flipCode - Tech File - Kurt Miller [an error occurred while processing this directive]
Kurt Miller
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E-Mail: kurt@flipcode.com

   03/15/2000, Miscellaneous Jargon

I tend to (or at least try to) keep my tech files pretty much focused on one topic at a time when I have time to update them, but I felt like saying a few things, so this update won't be much like the others. I got some interesting feedback on the special effects tech file I wrote a bit ago, but I still haven't managed to put any more time into the editor. In other news, here are a few things I've been up to.

New Level Editor & MFC

I started a new level editor for my engine a little while ago, and its coming along pretty well. I've only managed to put a few days work into it yet, but it allows one to view/manipulate meshes and select/apply textures. That's about all so far. The creation and selection functions aren't implemented yet, but that's just a matter of time. The editor uses MFC for its UI, which is something I don't normally use for my tools, but if it means saving time to do a nice splitter-window interface, I'm not going to complain. Here's a very early screenshot of the editor: crappy-editor-early.jpg. The new editor is far from complete, but despite the horror stories you may have heard from people about MFC, its really not bad. I set the UI up something like this (with splitters between the windows):
   Main Window
       |__ Left Frame  (CFrameWnd)
       |      |___  Tree View (not shown)
       |      |___  Control Panel (with dialog tabs)
       |__ Right Frame (CFrameWnd)
              |___  4 Views (CFormView)
This takes little effort in MFC. Each form view has a few controls for moving around the boundaries of the world, and an OpenGL window for rendering, which I switch between using wglMakeCurrent. Someone asked me once how to do 2D views of the 3D world. The easiest way that I've come across is just to ditch a dimension and use only the relevant "x" and "y" from any axis-aligned point of view. It works perfectly, so I imagine this is what most people do. For example for the "front" view, you only want to use the X and Y coordinates since Z is irrelevant. Just scale the X and Y appropriately for your grid/view and all will be well. The same goes for any other point of view (using only the 2 relevant coordinates).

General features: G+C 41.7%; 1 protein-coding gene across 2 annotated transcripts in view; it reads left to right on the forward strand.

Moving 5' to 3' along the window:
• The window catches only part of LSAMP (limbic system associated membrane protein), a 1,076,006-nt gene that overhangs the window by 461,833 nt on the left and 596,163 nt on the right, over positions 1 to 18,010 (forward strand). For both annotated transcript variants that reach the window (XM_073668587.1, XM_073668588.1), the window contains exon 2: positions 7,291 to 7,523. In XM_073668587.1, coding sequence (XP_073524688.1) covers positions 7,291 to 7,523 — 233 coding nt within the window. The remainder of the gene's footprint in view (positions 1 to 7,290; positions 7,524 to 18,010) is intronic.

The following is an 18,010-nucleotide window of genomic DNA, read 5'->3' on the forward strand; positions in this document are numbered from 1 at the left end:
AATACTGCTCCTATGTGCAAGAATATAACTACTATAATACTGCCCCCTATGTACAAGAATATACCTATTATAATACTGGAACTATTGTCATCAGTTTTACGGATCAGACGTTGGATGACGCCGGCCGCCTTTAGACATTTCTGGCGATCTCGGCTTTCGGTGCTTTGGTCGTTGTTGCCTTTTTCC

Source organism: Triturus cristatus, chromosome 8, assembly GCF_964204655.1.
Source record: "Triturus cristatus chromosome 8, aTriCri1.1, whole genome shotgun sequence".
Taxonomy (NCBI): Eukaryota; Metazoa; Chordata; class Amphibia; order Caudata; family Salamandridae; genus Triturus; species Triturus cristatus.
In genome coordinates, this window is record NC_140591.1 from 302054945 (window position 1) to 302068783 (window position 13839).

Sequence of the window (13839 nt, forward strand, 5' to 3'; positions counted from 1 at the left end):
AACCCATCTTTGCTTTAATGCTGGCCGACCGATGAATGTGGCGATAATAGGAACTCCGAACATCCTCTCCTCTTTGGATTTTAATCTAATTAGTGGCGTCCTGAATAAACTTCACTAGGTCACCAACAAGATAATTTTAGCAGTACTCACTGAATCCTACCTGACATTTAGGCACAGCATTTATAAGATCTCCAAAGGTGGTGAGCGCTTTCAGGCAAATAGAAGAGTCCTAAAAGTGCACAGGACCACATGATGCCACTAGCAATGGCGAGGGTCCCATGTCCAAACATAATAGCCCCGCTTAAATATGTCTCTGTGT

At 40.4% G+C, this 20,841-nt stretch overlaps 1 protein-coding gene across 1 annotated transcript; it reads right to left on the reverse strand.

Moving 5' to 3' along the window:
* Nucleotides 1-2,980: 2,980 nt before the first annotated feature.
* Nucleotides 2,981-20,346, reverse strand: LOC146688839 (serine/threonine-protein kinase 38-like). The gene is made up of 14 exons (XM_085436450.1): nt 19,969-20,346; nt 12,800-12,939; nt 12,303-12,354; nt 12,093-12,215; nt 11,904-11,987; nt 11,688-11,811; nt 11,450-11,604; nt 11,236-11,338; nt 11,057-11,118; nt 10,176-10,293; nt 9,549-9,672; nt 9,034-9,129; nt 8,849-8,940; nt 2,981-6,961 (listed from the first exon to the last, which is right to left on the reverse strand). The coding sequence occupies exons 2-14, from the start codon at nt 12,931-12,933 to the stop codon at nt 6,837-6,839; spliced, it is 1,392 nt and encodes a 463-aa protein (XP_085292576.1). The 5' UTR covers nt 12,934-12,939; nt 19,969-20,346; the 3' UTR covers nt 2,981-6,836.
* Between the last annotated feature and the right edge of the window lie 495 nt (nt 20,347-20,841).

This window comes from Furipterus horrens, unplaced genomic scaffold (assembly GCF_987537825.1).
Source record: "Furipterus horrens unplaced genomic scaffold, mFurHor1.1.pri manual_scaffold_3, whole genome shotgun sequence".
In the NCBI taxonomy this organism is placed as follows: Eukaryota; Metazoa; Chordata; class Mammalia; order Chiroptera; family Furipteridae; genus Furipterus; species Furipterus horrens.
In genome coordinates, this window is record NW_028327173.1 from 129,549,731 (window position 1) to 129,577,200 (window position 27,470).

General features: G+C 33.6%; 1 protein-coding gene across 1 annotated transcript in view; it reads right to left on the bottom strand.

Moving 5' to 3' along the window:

Oh yeah, the map data shown in the screenshot was made by Luke Hodorowicz, using a different editor. Its really a pretty cool map if only you could see the whole thing in action. I just import the data and play around with it to test out the editor's features.

A Little On Octrees

I received several e-mails in the past few weeks from people asking me about octrees. I'm not an expert on the subject, but I have worked with them quite a bit in recent times. I'll explain a bit about how I use them so I can refer people here later on. If you have not read Jaap Suter's flipCode tutorial, an introduction to octrees, maybe you should give that a read first. Note that I'll just be covering the basics of octrees, nothing new.

Despite what you may have heard elsewhere, an octree is not by nature a 3d hidden surface removal tool, nor is it neccesarily "cooler" than a bsp tree or whatever else. People tend to get excited when they hear about a new algorithm using a "new" buzzword such as an octree. In actuality, octrees have been around for quite a while, though good documentation on the internet seems to be pretty scarce. That may be due to the fact that in and of themselves, they're very simple to work with. So what the devil is an octree? An octree is simply a data structure. Every "node" in the tree can have 8 child nodes. Try to visualize what we're talking about. Imagine a cube. Now imagine 8 other cubes, each one being half the width, half the length, and half the height of the original cube. Draw this on paper if you need to. Now stick those 8 cubes into the original cube, with 2 layers of 2x2 cubes. For example you can picture it as having 4 of the cubes in a 2x2 square configuration, sitting on top of an exact copy of itself. Here's a picture of what it should look like:

Notice how we now have 8 smaller cubes (child nodes), all perfectly fitting inside the original cube (parent node). This is of course why its called an octree. But wait, we're not done yet. Take each of the child nodes one by one, and do the exact same thing you just did with the original parent. Now each child node has 8 children (8 smaller cubes fitting in it). Now do it again. And again. And again. And again. Ad nauseum.